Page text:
Wisconsin Supreme Court ruling raises serious doubt regarding validity of 2020 Presidential Elections

While the end of the first half of US President Joe Biden’s first (and probably last) term is drawing near and Democrats look increasingly likely to suffer a spectacular defeat in the Midterm Elections this autumn, the question may seem moot. Yet the Supreme Court of the US State of Wisconsin has issued a ruling that looks like a vindication, albeit a belated one, of ex-President Donald Trump’s allegation that the 2020 US Presidential elections were stolen from him.

The ruling comes as a result of a lawsuit filed in May by the Thomas More Society on behalf of state voters, who took legal action against the cities of Green Bay, Kenosha, Madison, Milwaukee, and Racine. Its gist is that the use of unmanned absentee ballot drop boxes, which in the controversial 2020 Elections provided for wide possibilities for election fraud, was totally illegal under Wisconsin election law. Yet it is the states, not the federal level, that are responsible for organising Presidential Elections under the US Constitutions. If the Supreme Court of one state finds that the elections were carried out in a way that runs afoul of that state’s constitution, then that state’s election outcome, and the resulting elections of members of the Electoral College, must be deemed illegal. If Supreme Courts of other states (in particular Georgia and Pennsylvania, where the use of ballot drop boxes was similarly controversial) were to follow suit, President Biden’s claim to the office he is holding would look increasingly dubious.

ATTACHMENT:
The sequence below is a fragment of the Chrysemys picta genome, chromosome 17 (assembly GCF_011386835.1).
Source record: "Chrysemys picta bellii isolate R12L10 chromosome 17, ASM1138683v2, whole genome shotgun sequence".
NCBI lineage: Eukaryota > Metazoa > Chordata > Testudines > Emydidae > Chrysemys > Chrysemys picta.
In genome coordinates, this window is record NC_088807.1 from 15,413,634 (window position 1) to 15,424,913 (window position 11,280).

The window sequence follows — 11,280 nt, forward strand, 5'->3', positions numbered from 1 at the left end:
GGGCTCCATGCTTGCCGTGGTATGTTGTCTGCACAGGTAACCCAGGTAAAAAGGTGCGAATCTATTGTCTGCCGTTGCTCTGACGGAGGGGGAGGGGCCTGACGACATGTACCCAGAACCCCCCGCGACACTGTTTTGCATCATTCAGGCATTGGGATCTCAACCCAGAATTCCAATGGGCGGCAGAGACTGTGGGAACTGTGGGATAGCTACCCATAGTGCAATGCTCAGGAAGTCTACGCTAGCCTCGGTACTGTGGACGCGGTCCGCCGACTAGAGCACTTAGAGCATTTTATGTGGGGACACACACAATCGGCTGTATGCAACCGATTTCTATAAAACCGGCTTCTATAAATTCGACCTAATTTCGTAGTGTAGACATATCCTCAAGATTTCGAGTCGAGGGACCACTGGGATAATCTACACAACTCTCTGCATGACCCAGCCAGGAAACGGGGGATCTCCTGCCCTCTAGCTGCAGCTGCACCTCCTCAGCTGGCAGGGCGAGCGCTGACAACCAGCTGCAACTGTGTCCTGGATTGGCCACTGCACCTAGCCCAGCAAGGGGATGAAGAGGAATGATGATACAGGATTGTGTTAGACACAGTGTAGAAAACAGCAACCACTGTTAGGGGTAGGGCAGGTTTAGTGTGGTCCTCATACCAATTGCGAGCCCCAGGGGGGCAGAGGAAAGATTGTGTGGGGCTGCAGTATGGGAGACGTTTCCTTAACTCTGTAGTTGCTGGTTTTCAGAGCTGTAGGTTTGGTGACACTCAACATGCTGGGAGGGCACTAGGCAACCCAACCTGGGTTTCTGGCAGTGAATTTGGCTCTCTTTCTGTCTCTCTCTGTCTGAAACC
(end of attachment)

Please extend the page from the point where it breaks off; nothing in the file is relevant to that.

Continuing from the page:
Beyond the court ruling, Thomas More Society attorneys also charge “that an illegal agreement existed between the Center for Tech and Civic Life [CTCL] and Wisconsin’s five largest cities to pay for and use the legally unauthorized absentee ballot drop boxes in the November 2020 election.” A nonprofit organization funded by Meta (formerly Facebook) CEO Mark Zuckerberg, CTCL played a crucial role in manipulating local election processes in the lead-up to the 2020 election, with Zuckerberg and his wife donating more than $400 million to the group. Analyses on the use of “Zuckbucks” in 2020 have found that CTCL’s funding was heavily skewed towards states’ Democratic regions, turning it into a partisan get-out-the-vote operation for the left.